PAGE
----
Full of helpful advice for families starting to think about their child's bat or bar mitzvah, Bar & Bat Mitzvah For The Interfaith Family will be a helpful primer to all families (not just interfaith!).
This colorful booklet will give all the basics about this holiday which combines elements of Halloween, Mardi Gras and the secular new year. It is a holiday not only for children who know immediately that anything with a costume will be fun, but for adults too.
Connecting Interfaith Families to Jewish Life in Greater Cleveland by providing programs and opportunities for interfaith families to experience Judaism in a variety of venues, meet other interfaith families, and to connect to other Jewish organizations that may serve their needs.
This is an interactive, fun, and low-key workshop for couples who are dating, engaged or recently married. The sessions will give you a chance to ask questions about faith, to think about where you are as an adult with your own spirituality and to talk through what's important to you and your partner.
A great way for Jewish professionals and volunteers who work with and provide programming for people in interfaith relationships to locate resources and trainings to build more welcome into their Jewish communities; connect with and learn from each other; and publicize and enhance their programs and services.
There is a song called L'dor Va'dor (From Generation to Generation) that is often sung during the Shabbat prayer service. The verse from the song was taken from the Kedusha, which is the last prayer in the Amidah, the main prayer section in the service.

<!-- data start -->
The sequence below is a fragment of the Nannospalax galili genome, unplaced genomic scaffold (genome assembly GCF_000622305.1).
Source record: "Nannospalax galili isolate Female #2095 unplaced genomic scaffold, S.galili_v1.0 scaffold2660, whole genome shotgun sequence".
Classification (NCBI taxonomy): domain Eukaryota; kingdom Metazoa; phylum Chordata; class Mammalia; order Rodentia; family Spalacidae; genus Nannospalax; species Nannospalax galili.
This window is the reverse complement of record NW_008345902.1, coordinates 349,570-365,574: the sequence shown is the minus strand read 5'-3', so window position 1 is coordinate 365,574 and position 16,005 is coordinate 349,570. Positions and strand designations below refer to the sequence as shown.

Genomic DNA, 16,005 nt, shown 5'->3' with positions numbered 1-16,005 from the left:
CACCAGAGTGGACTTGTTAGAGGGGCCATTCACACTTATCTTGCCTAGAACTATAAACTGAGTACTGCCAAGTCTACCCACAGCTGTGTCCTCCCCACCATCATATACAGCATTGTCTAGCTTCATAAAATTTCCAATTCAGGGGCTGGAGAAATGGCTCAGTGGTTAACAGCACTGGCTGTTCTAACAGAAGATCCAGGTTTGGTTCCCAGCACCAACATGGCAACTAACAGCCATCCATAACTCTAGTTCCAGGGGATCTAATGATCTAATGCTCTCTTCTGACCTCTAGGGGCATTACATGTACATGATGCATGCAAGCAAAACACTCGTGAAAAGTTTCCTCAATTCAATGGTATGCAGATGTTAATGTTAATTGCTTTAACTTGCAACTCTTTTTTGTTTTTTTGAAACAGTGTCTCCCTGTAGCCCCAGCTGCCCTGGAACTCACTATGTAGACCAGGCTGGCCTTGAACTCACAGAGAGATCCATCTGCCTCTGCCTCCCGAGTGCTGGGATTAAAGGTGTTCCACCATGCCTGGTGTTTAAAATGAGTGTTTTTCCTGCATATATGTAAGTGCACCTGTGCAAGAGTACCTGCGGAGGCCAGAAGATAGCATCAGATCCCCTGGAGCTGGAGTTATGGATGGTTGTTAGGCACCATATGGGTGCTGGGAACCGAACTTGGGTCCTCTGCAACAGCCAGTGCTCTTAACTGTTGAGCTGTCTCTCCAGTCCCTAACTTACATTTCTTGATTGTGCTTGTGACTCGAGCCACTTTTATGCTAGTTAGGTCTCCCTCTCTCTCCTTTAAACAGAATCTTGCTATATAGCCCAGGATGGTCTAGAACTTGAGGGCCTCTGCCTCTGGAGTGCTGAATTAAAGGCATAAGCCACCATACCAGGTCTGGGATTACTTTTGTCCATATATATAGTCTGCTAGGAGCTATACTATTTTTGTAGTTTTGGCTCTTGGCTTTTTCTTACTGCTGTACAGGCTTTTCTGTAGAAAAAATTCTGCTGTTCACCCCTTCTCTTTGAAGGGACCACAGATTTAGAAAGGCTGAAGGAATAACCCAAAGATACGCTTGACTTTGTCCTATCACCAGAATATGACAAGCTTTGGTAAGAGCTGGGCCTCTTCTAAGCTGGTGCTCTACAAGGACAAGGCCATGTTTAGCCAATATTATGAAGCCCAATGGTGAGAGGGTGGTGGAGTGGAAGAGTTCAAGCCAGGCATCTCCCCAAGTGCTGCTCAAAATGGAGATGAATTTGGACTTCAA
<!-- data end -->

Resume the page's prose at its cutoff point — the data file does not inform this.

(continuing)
The verse says in English:
"To all generations we will declare Your greatness, and for all eternity proclaim Your holiness."
(Translation from Mishkan T'fila: a Reform Siddur.)
This verse could be proclaimed with authenticity by many family members who are not Jewish. It is important to know what the words to this song mean and how you and your relatives understand the phrase "from generation to generation." Joining in saying this verse could be a unifying experience for a family on Shabbat, and all the more so at a bar or bat mitzvah.
Hebrew for "daughter of the commandments." In modern Jewish practice, Jewish girls come of age at 12 or 13. When a girl comes of age, she is officially a bat mitzvah and considered an adult. The term is commonly used as a short-hand for the bat mitzvah's coming-of-age ceremony and/or celebration. The male equivalent is "bar mitzvah."Hebrew for "holiness," refers to the prayer of holiness (the third section of the Amidah, or The Standing Prayer).The Jewish Sabbath, from sunset on Friday to nightfall on Saturday.Tefilat Amidah, Hebrew for "The Standing Prayer," is the central prayer of Jewish liturgy. It is recited during every prayer service. Traditionally it's recited individually in silence, then repeated aloud as a congregation; some congregations omit the silent recitation and/or abbreviate the repetition. A language of West Semitic origins, culturally considered to be the language of the Jewish people. Ancient or Classical Hebrew is the language of Jewish prayer or study. Modern Hebrew was developed in the late-19th and early 20th centuries as a revival language; today it is spoken by most Israelis. Hebrew for "prayer book," the plural is "siddurim."